Fluance is back with another surround sound speaker package that delivers a lot of sonic real estate for a comparatively affordable price. But is it the best bang for your buck?
Home theater typically offers a Sophie's Choice: discrete looks, or big sound. Not at all subtle, the Fluance XLHTB is for people whose mantra is "My system is so large you can find it on Google Maps".
Fluance is known for budget systems , but the XLHTB is the company's stab at a more expensive "flagship." This is a $799, 5.0 speaker system without a subwoofer, but Fluance makes up for the loss by including an 8-inch bass driver in each tower.
The sound is just as big as the speakers' size, particularly in the amount of bass it can deal out. We found it perfectly suited to boisterous action movies and less to romantic movies about ghosts. Unfortunately, the lack of subtlety means that music can be an uneven experience, particularly on less noisy tracks whereby the bass simply dominates everything.
The floor-standers would get a 7 out of 10 in sound quality on their own, and at $499 for the pair, they are not a bad deal for the money. But in combination with the center and satellites, a lack of cohesion and boxy sounding dialog make the sum less than its constituent parts.
Unless you own a Marshall stack it's unlikely you've ever owned speakers as tall as the Fluance XL7F floor standers. These cabinets measure almost 4 feet tall and easily dwarf the already-quite-large PSB X2T, our current reference speakers.
The floor standers feature curved sides -- ostensibly to reduce internal reflections -- and come encased in your choice of a fairly attractive cherry wrap (pictured) or dark walnut. The front of the cabinet is a gloss piano black. One 6.5-inch polymer-treated midrange driver sits above the 1-inch silk dome tweeter, with a second below. This arrangement is known as a D'appolito configuration.
Unusually, each speaker has an 8-inch subwoofer built into the bottom above a mounting plinth. Sadly these "subs" aren't able to be connected to the LFE output of your receiver, but to get around this you can route the LFE channel to your left and right speakers for bass effects (check your manual on how to do this).
But my favorite part of the XL7F design? The massive speaker binding posts on the rear of the cabinets that wouldn't look out of place on $10,000 models.
Compared to their floor-standing mates, the center speaker and surrounds are a little more plain. They still offer the curves but have smaller 5-inch drivers: a single on the surround and two on the center. They also are less substantial feeling in the hand and ring when rapped with a knuckle.
When we set up the Fluance XLHTB system and sequentially ran test tones through the speakers, we couldn't help but notice tonal balance shifts between the XL7F towers, XL7C center channel speaker, and XL7S surround speakers. Some difference is always audible with test tones running through multichannel speaker systems, but it was even more noticeable with the XLHTB speakers. Their sound together wasn't as seamless as we would have liked, but once we started listening to movies and music nothing stood out as troublesome.
The first thing you notice about the XLHTB system? It sounds big. That is, it plays loud without sounding like it's working very hard. Then there's the bass, lots and lots of it. The XLHTB may be a five-piece system, but the huge XL7F towers draw most of the attention. This system doesn't include a subwoofer, but we didn't mind, there was bass aplenty. We used a Marantz NR1605 receiver for all of our listening tests.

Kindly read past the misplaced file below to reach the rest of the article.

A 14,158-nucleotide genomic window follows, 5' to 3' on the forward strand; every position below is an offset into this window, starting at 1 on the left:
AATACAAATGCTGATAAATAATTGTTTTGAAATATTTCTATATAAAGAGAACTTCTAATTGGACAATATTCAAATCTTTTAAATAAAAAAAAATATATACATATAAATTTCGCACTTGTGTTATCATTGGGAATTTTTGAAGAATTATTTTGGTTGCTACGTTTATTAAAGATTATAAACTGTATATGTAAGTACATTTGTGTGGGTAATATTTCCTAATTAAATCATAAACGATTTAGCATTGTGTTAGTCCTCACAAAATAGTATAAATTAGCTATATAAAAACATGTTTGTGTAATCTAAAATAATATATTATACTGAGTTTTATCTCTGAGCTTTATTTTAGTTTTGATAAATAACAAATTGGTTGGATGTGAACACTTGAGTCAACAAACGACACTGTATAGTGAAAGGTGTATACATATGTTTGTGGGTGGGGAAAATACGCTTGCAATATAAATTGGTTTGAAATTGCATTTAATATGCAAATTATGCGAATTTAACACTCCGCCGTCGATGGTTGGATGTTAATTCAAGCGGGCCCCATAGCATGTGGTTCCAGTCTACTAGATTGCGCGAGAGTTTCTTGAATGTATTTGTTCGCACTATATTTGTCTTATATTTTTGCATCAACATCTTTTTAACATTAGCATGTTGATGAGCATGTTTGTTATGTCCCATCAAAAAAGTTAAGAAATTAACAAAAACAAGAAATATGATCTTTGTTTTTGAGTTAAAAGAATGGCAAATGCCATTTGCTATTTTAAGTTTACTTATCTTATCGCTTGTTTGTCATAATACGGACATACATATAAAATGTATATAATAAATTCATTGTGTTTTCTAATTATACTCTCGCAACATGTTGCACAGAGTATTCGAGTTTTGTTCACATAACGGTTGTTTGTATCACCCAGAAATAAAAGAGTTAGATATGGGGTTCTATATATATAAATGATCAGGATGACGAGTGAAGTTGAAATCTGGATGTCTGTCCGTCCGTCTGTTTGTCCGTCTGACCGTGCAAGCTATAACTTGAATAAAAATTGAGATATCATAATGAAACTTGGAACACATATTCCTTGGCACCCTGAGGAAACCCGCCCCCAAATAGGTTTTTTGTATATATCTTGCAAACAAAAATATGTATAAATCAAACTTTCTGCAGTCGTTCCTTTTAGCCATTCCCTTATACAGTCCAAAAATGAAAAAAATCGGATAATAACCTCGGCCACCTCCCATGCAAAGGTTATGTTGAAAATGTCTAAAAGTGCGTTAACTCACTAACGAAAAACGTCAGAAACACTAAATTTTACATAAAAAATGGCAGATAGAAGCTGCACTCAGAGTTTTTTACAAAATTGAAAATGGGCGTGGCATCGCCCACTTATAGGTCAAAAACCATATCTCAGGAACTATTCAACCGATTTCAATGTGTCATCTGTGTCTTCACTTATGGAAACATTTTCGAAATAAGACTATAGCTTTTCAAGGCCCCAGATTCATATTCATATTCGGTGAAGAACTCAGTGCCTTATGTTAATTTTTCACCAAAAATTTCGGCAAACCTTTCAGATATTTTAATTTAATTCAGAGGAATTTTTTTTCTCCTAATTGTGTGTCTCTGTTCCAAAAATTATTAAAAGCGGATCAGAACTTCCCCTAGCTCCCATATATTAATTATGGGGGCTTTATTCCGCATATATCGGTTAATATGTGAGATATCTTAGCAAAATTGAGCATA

With the "Gravity" Blu-ray, the XLHTB system energized the compact CNET listening room, so much so the boisterous bass balance was thick and boomy during the scenes where astronaut Dr. Ryan Stone (Sandra Bullock) tries to gain control after an accident sent her tumbling off into space. Perhaps in larger rooms the XL7F towers generous bass balance would be put to better use. Fluance refers to the XL7F's 8-inch down firing woofers as subwoofers, so it would have been nice if the speakers had a volume control so the user could adjust the bass level, but alas, the XL7F offers no such control.
The full impact of the street combat scenes on the "Black Hawk Down" Blu-ray were taken in stride, even when we pushed the volume way up. The speakers handle power with ease, but when we switched over to our reference Pioneer SP-PK52FS ($550) 5.1-channel home-theater speaker system we heard a significant improvement in overall clarity. The sound was more transparent, but the battle scenes visceral impact and mayhem were reduced. The Pioneer system has a separate subwoofer, but even with that the XLHTB's low-end oomph clobbered the Pioneer's. Dialogue over the XL7C center speaker sounded slightly nasal and boxier than what were heard from our Pioneer SP-C22 center speaker.
Playing music, starting with Beck's "Sea Change" SACD in surround, the Pioneer SP-PK52FS system reproduced the sound of the vocals, acoustic guitars, bells, glockenspiel, and drums with superior clarity. The XLHTB system sounded harsher and clouded over the detail, but played louder, and sounded fuller. Again the XLHTB's very ample bass was the most obvious difference between the sound of the two systems.
We heard much the same differences with more conventional two-channel music. So unless you crave a bass heavy sound and like to listen loud at times, the less expensive Pioneer SP-PK52FS system would be the preferred option.
If this head-to-head was the movie "Role Models," then Pioneer would be likable Paul Rudd and Fluance would be eternal brat Seann William Scott. Despite its failure to grasp the notion of subtlety though, there is a lot to like about this system, the most obvious being that it's relatively cheap. On the other hand, unless your goal is the most bass for the least money, there are better choices at this price.